There is a phenomenon going on around the world. One is that 19,000 people a day are turning 65…that’s retirement age or close to it depending on where you live.
Boomers around the globe are struggling with the same problem of how to regain their financial independence and self-esteem after losing jobs, businesses or seeing their investments decimated after the 2008 financial crisis.
It’s the Economics
Almost half (47.2%) of older Boomers aged 56 to 62 are at risk of outliving their savings, says the EBRI Retirement Rating. As Reuters reported this week, 31.4% of Americans 65 to 69 were still working in 2010, versus just 21% in 1990. Many are still in harness in their 70s: 18% of those aged 70 to 74 were still working in 2010, up from 11% in 1990.
Some view working till you die as the ultimate horror, but there are worse things than working past the arbitrary retirement age of 65. When Otto von Bismarck first set the pension age in 1880 at 65 in Germany, few lived that long, or if they did, they would draw a pension for only a few short years. Back then, it was perfectly normal to keep working until you dropped. If you couldn’t, then the first line of defense was the family. Most saw many children as an asset rather than a liability since it would increase the odds of one of them supporting them in old age, should they live that long.
Also, of note, in a recent article in the Denver Post, they talk to the Kauffman Foundation about this Boomers in business phenomenon…to quote;
“The annual entrepreneurial activity report published in April by the Kansas City, Mo.-based Ewing Marion Kauffman Foundation found the share of new entrepreneurs ages 55 to 64 grew from 14.3 percent in 1996 to 23.4 percent last year. Entrepreneurship among 45- to 54-year-olds saw a slight bump, while activity among younger age groups fell.”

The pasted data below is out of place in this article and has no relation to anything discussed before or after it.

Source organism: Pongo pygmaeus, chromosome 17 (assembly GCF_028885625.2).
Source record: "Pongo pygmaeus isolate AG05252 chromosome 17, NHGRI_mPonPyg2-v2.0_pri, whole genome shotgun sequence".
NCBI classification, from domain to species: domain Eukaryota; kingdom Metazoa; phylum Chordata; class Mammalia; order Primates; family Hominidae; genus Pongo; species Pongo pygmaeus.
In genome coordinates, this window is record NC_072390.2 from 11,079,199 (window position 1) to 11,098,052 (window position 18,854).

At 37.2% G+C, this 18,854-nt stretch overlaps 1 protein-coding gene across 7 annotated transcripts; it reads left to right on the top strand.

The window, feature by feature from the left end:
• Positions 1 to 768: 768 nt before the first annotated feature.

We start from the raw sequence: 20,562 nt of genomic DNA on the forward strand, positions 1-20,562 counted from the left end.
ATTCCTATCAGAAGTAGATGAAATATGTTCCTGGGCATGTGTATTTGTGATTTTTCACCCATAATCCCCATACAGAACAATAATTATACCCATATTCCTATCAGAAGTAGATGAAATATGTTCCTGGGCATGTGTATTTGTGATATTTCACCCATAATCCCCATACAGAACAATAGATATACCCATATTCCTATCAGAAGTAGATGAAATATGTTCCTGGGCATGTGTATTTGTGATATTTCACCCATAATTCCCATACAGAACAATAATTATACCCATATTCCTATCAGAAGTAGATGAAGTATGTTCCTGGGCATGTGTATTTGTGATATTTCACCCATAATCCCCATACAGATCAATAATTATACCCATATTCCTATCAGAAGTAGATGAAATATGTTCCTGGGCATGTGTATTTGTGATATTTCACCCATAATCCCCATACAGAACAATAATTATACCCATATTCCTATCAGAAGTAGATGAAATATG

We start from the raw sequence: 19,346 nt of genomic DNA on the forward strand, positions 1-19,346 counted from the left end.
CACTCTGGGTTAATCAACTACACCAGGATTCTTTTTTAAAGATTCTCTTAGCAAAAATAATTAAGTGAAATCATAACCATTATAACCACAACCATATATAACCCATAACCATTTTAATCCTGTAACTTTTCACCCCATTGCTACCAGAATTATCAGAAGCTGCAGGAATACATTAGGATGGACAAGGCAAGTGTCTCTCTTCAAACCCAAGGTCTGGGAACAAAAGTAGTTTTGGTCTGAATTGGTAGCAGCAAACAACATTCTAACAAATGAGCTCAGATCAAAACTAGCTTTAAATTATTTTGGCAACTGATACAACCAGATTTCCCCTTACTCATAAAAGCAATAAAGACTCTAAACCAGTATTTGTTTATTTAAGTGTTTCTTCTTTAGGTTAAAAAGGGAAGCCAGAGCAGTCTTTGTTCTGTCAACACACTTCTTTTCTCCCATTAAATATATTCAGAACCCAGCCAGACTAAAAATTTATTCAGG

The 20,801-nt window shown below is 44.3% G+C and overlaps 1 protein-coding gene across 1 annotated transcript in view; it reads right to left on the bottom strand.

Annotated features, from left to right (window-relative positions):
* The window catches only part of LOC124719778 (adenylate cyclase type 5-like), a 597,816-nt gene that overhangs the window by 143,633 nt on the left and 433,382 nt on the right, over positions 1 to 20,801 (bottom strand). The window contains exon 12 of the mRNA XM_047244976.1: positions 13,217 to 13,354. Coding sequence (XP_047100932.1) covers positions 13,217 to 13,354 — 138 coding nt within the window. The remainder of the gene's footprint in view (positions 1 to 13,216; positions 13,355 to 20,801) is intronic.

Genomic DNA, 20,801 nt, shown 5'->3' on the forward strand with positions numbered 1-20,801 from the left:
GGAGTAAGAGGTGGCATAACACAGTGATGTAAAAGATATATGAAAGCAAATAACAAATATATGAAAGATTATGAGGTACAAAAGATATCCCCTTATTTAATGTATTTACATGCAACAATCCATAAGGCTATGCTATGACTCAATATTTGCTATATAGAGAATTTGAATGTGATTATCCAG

The foundation doesn’t track start-ups by those 65 and older, but Bureau of Labor Statistics data show that group has a higher rate of self-employment than any other age group.
Part of the growth is the result of the overall aging of America. But experts say older people are flocking to self-employment because of a frustrating job market and the growing ease and falling cost of starting a business.”
According to a recent report in the Globe and Mail, self-employment is becoming the only career option to Canadians…
“Self-employment has climbed 3.6 per cent in the past year, outstripping an increase of 1.5 per cent among private-sector workers and a drop of 0.4 per cent in the public sector. The number of self-employed people grew by 95,600 between August and the same month last year – accounting for almost 40 per cent of new jobs created in that time.”
CIBC economist Benjamin Tal states (in this Globe and Mail Report) “I think that many of them are forced self-employed,” said Benjamin Tal, deputy chief economist at CIBC World Markets Inc., adding that this is the fastest year-over-year pace of growth in self-employment since the last recession.”